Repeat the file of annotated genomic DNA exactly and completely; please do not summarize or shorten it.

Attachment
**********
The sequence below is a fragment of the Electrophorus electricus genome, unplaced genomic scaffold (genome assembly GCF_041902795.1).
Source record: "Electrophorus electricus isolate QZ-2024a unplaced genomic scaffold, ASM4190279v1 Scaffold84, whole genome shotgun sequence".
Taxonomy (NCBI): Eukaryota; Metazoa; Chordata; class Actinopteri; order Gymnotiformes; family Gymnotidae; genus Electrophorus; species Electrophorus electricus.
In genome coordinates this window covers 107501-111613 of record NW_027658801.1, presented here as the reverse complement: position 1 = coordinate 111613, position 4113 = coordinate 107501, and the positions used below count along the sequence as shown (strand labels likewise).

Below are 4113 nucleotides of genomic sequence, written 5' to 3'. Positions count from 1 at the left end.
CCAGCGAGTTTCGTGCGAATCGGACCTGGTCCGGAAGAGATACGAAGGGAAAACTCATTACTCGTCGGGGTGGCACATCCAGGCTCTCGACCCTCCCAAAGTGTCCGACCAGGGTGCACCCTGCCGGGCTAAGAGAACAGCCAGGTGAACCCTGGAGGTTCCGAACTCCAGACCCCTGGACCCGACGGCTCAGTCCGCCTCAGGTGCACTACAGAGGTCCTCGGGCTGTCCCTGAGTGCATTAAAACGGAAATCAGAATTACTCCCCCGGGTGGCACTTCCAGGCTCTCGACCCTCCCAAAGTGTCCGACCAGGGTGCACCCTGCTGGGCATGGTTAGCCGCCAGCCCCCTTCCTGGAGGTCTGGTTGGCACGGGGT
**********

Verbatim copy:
The sequence below is a fragment of the Electrophorus electricus genome, unplaced genomic scaffold (genome assembly GCF_041902795.1).
Source record: "Electrophorus electricus isolate QZ-2024a unplaced genomic scaffold, ASM4190279v1 Scaffold84, whole genome shotgun sequence".
Taxonomy (NCBI): Eukaryota; Metazoa; Chordata; class Actinopteri; order Gymnotiformes; family Gymnotidae; genus Electrophorus; species Electrophorus electricus.
In genome coordinates this window covers 107501-111613 of record NW_027658801.1, presented here as the reverse complement: position 1 = coordinate 111613, position 4113 = coordinate 107501, and the positions used below count along the sequence as shown (strand labels likewise).

Below are 4113 nucleotides of genomic sequence, written 5' to 3'. Positions count from 1 at the left end.
CCAGCGAGTTTCGTGCGAATCGGACCTGGTCCGGAAGAGATACGAAGGGAAAACTCATTACTCGTCGGGGTGGCACATCCAGGCTCTCGACCCTCCCAAAGTGTCCGACCAGGGTGCACCCTGCCGGGCTAAGAGAACAGCCAGGTGAACCCTGGAGGTTCCGAACTCCAGACCCCTGGACCCGACGGCTCAGTCCGCCTCAGGTGCACTACAGAGGTCCTCGGGCTGTCCCTGAGTGCATTAAAACGGAAATCAGAATTACTCCCCCGGGTGGCACTTCCAGGCTCTCGACCCTCCCAAAGTGTCCGACCAGGGTGCACCCTGCTGGGCATGGTTAGCCGCCAGCCCCCTTCCTGGAGGTCTGGTTGGCACGGGGT